Our brain consists of roughly 80 billion cells, each connected through thousands of contact points adding up to a quarter of a million miles of wiring-enough to reach from here to the moon. This marvel of evolutionary engineering allows us to navigate an ever-changing environment, to learn and to remember. One approach to studying our brain is to identify how we detect relevant information in our environment and use that to drive behaviors. This task is difficult in our brains with all of its stunning complexity. Fortunately, neural circuit motifs are conserved allowing us to analyze simpler nervous systems and define basic circuit principles that underlie complex brain functions.

We use two small nervous system models- the nematode, Caenorhabditis elegans and the vertebrate, Danio rerio. The C. elegans nervous system consists of just 302 neurons that are connected by identified chemical and electrical synapses. Despite its simplicity, this animal displays a number of sophisticated behaviors providing us an ideal model to study neural circuit properties.

Schematic showing plasticity in chemosensory circuits.

Schematic showing plasticity in chemosensory circuits. ASE neurons detect low changes in salt (a) and release INS-6 and other insulins from dense core vesicles to recruit AWC neurons to encode higher changes in salt (b).

What is a neural circuit?

A neural circuit is defined as a set of interconnected neurons whose activation defines a linear pathway. The C. elegans nervous system has been mapped using electron microscopy in 1986. Using this map, a number of neural circuits have been defined by neuroanatomy and function. However, we find that in the chemosensory system, neural circuit configurations are flexible. Sensory context and neuropeptide signaling can modify the configuration of a circuit. These alternate configurations represent different paths that the information could travel and potentially explain how variable behavioral output is generated by the same circuits.

How does a neural circuit integrate prior experience into a behavioral strategy?

We have developed two behavioral paradigms where prior experience modifies behavioral outputs.

  1. C. elegans when removed from food executes a local search for about 15 minutes by interrupting forward movements with turns. After 15 minutes, it leaves the local area by suppressing these turns, also termed global search. Interestingly, we find that the area of the local search is dependent on the size of the food lawn it was removed from. We observe that information about the spatial distribution of food is stored in a group of interneurons using type I dopaminergic signaling and CREB. We are planning to identify the genes whose transcription leads to the acquisition of this memory.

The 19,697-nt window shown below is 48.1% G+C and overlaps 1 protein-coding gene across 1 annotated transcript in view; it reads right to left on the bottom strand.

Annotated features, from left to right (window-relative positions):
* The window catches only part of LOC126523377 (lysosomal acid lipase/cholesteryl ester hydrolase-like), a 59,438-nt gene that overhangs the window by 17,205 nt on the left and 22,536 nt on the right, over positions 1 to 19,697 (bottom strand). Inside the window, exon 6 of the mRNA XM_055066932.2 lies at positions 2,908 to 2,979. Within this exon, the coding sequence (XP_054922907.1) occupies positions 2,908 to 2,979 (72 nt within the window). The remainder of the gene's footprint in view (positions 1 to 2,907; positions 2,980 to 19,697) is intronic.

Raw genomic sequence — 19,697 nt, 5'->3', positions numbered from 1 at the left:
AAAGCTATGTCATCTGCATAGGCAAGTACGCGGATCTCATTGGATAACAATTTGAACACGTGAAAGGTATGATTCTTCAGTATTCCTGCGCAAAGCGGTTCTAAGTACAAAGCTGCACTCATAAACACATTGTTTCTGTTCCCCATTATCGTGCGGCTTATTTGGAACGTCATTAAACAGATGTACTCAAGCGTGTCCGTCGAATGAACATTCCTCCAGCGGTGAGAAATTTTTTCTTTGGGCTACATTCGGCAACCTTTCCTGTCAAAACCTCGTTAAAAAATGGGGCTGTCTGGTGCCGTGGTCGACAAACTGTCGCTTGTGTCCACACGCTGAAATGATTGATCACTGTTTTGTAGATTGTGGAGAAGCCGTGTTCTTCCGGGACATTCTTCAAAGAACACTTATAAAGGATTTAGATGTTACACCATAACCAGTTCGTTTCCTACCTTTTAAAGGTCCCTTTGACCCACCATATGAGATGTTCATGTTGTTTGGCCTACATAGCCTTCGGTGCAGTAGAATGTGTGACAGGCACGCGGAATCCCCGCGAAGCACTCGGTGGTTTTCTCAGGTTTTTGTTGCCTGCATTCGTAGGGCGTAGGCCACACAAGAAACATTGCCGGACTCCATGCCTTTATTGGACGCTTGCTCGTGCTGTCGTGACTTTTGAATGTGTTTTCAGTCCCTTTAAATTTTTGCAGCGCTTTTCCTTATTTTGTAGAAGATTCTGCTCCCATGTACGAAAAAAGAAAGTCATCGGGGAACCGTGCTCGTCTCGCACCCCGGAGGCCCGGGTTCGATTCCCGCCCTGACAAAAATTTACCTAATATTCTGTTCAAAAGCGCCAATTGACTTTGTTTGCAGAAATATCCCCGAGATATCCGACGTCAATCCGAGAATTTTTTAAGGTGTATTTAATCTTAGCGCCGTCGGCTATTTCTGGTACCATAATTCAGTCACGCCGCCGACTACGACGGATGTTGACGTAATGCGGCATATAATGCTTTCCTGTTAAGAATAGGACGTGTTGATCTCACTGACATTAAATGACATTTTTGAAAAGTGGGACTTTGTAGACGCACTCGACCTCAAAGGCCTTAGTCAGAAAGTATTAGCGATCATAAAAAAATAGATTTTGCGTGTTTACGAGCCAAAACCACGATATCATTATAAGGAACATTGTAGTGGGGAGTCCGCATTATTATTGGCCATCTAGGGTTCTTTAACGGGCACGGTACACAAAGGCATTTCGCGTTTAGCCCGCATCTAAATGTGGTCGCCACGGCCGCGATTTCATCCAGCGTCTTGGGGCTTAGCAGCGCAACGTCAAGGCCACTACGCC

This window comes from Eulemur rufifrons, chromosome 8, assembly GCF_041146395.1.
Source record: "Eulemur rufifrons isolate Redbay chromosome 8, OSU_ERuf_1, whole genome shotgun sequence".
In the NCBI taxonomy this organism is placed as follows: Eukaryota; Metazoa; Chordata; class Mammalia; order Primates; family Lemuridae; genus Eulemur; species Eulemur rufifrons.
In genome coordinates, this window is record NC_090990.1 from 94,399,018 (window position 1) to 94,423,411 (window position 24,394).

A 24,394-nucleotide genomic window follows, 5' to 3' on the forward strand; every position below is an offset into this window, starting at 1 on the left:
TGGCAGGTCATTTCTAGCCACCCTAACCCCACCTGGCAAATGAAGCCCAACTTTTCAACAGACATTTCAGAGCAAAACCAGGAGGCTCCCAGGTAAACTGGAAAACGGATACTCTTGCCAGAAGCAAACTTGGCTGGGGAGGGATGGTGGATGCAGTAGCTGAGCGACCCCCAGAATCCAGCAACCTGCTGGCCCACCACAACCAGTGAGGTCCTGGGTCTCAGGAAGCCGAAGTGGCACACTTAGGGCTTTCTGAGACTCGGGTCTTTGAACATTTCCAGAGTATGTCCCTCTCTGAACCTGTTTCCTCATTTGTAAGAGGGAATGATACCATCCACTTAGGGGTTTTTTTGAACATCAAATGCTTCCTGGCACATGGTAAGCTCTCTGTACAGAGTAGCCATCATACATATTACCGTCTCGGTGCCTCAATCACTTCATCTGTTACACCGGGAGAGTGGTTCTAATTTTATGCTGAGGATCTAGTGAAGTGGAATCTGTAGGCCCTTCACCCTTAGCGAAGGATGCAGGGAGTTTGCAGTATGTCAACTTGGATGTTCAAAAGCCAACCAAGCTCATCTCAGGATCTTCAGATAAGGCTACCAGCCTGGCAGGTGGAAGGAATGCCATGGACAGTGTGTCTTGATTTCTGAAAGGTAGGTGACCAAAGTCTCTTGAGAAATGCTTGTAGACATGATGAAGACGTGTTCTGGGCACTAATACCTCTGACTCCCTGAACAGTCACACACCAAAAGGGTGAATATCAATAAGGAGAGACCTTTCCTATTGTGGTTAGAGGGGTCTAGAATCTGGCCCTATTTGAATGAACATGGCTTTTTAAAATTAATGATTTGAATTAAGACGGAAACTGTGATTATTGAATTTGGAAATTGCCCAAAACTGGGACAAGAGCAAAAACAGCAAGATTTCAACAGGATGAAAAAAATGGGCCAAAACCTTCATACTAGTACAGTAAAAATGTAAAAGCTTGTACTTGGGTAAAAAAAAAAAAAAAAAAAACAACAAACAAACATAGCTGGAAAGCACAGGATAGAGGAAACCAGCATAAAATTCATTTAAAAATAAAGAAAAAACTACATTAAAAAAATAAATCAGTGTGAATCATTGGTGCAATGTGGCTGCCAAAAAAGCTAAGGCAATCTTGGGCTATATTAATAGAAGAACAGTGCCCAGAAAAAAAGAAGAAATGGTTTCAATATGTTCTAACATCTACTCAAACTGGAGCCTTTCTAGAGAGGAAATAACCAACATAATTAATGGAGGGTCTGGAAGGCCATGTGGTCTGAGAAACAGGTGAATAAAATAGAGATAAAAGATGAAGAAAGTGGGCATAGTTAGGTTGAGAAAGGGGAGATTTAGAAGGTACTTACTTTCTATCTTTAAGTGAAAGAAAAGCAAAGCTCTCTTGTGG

2. We find that C. elegans fed different bacteria perform differently on complex behavioral tasks. We observe that neuropeptide signals play a crucial role in integrating information about this prior food experience with the behavior.

What are the neural mechanisms regulating social interactions?

We have defined a novel predator-prey relationship between two nematodes, C. elegans and an aggressive P. pacificus. We observe that a starving Pristionchus will hunt, bite and consume C. elegans in about 20 minutes. C. elegans, in turn, will avoid both Pristionchus and its secretions. We are mapping the C. elegans neural circuitry and the signaling pathways that detect the predator and drive complex behavioral and physiological changes.

Additionally, we are studying how functional neural circuits mature, how they learn and are developing new tools to manipulate them. We are also extending our analysis to include the larval zebrafish.

We use zebrafish larvae to address how neural circuits generate precise behaviors. Zebrafish is a simple vertebrate whose neural circuits share conserved anatomical, molecular, and functional homology to those in rodents and human. When subjected to different environmental stimuli, they perform well-defined movements enabling the animal to explore, forage or escape. We combine genetic, optogenetic and microscopic tools to understand how the zebrafish neural circuit generates diverse adaptive behaviors. These studies will allow us to identify the conserved cellular and molecular components driving defined behaviors.

What is the neural circuit regulating hypoxia-coping behavior?

To probe hypoxia-coping behaviors, we developed a novel microfluidic device (collaboration with Alex Groissman, UCSD Department of Physics) that exposes a larva to low oxygen conditions. Under hypoxia, zebrafish larvae enhance their rate of pectoral fin beats. We aim to trace the underlying neural circuit responsible for this robust behavioral response. We hypothesize that neuroepithelial cells in the gills are the candidate sensory tissue sensing hypoxia and drive the change in pectoral fin beats through an unknown neural circuit.

We are also interested in dissecting the neural circuits driving chemotaxis behaviors.